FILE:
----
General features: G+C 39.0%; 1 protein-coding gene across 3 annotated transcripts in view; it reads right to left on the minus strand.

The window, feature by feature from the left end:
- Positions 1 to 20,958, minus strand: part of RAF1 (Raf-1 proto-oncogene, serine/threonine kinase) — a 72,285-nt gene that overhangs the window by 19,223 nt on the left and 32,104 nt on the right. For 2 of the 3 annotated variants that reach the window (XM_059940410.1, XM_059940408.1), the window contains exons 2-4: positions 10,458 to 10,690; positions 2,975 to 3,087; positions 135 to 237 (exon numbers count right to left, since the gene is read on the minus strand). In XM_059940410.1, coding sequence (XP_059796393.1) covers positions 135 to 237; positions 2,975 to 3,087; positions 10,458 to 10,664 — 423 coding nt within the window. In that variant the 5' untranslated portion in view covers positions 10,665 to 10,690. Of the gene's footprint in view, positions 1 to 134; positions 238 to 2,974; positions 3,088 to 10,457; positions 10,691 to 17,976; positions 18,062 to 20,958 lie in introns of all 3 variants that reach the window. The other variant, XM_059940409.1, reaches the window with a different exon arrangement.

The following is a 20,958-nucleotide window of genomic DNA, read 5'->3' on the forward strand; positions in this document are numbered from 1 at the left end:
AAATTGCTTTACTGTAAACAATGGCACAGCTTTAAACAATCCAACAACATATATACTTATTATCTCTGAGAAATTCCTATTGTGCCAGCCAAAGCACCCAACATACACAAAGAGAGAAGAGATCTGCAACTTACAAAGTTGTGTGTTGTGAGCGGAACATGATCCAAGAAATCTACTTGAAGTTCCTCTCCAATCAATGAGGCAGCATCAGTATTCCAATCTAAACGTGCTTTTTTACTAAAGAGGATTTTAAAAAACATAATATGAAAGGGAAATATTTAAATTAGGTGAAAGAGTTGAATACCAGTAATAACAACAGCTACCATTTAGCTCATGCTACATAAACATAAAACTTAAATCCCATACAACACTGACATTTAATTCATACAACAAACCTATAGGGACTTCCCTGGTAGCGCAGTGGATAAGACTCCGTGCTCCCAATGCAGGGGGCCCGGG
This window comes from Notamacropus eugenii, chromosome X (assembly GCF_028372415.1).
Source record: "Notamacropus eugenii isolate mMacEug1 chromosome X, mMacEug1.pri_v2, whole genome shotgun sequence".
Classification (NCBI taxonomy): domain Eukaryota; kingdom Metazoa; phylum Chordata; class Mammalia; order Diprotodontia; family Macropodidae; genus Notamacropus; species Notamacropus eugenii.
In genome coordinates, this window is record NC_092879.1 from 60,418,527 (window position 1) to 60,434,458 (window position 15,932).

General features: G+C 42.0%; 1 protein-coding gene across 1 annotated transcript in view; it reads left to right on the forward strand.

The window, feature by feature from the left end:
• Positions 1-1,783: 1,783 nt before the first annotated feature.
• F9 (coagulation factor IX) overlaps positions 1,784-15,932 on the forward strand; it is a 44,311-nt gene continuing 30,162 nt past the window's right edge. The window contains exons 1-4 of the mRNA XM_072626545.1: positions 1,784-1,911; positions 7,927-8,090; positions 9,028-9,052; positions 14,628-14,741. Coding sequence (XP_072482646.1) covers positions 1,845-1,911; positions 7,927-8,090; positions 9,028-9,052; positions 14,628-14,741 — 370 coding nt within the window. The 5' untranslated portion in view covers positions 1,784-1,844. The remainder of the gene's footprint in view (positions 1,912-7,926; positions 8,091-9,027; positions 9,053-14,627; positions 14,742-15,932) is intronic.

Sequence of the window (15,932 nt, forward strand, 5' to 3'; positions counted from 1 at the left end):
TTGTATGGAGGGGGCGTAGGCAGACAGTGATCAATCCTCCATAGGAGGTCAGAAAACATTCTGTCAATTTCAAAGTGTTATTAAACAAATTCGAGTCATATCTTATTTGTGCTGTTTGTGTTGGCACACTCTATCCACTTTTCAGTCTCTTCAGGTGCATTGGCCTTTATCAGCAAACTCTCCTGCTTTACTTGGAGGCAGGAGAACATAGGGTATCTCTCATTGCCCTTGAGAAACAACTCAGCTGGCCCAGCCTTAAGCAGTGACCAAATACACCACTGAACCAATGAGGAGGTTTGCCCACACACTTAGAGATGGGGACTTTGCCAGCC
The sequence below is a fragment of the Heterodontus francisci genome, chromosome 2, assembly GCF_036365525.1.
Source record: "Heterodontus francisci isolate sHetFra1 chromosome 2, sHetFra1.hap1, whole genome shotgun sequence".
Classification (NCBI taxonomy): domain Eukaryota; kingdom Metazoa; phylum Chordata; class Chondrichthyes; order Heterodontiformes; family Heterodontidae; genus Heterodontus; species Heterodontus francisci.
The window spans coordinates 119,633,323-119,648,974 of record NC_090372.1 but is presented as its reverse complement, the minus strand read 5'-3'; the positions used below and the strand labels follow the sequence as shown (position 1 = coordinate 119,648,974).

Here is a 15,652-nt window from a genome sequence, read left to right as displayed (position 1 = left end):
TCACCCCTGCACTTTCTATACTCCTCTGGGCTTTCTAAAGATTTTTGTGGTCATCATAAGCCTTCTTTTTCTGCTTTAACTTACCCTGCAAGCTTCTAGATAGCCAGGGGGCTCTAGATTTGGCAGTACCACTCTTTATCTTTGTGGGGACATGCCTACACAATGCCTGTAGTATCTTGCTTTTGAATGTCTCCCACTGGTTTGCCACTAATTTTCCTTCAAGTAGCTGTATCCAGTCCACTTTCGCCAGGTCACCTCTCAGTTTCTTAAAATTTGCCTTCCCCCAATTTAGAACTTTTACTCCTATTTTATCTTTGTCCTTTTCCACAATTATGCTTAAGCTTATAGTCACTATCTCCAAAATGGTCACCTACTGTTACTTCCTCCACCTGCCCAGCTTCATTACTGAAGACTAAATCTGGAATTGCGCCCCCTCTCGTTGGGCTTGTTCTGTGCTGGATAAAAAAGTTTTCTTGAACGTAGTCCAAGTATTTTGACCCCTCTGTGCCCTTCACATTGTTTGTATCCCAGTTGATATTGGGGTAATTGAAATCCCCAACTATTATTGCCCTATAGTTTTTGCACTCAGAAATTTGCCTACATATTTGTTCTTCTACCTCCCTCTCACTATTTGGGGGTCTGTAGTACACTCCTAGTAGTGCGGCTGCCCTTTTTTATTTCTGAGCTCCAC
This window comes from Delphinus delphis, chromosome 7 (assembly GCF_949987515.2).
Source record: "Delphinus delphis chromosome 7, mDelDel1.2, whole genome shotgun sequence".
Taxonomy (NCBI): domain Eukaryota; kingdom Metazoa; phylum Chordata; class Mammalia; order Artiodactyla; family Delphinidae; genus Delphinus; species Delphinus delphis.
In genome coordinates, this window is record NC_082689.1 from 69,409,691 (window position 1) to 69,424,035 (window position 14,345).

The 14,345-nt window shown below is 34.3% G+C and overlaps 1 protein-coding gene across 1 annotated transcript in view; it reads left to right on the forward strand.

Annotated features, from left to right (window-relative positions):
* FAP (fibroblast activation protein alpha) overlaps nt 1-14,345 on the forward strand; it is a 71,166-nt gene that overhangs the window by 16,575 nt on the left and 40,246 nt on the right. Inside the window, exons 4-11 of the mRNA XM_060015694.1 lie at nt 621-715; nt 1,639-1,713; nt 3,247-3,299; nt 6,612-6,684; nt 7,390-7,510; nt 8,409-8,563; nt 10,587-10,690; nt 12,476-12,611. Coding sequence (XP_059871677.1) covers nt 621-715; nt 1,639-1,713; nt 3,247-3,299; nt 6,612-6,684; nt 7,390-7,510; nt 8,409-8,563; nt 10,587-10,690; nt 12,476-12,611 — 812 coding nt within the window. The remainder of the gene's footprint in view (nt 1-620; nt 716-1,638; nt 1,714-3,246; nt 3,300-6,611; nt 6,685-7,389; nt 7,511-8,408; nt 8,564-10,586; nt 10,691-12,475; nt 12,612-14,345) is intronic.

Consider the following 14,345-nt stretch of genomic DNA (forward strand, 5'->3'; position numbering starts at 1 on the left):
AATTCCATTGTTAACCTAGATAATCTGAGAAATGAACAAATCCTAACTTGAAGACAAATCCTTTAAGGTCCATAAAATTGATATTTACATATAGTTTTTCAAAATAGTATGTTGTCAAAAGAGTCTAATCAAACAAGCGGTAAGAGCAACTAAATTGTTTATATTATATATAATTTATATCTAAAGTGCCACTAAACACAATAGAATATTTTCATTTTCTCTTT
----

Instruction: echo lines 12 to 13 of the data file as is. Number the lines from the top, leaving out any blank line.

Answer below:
• Positions 1-1,783: 1,783 nt before the first annotated feature.
• F9 (coagulation factor IX) overlaps positions 1,784-15,932 on the forward strand; it is a 44,311-nt gene continuing 30,162 nt past the window's right edge. The window contains exons 1-4 of the mRNA XM_072626545.1: positions 1,784-1,911; positions 7,927-8,090; positions 9,028-9,052; positions 14,628-14,741. Coding sequence (XP_072482646.1) covers positions 1,845-1,911; positions 7,927-8,090; positions 9,028-9,052; positions 14,628-14,741 — 370 coding nt within the window. The 5' untranslated portion in view covers positions 1,784-1,844. The remainder of the gene's footprint in view (positions 1,912-7,926; positions 8,091-9,027; positions 9,053-14,627; positions 14,742-15,932) is intronic.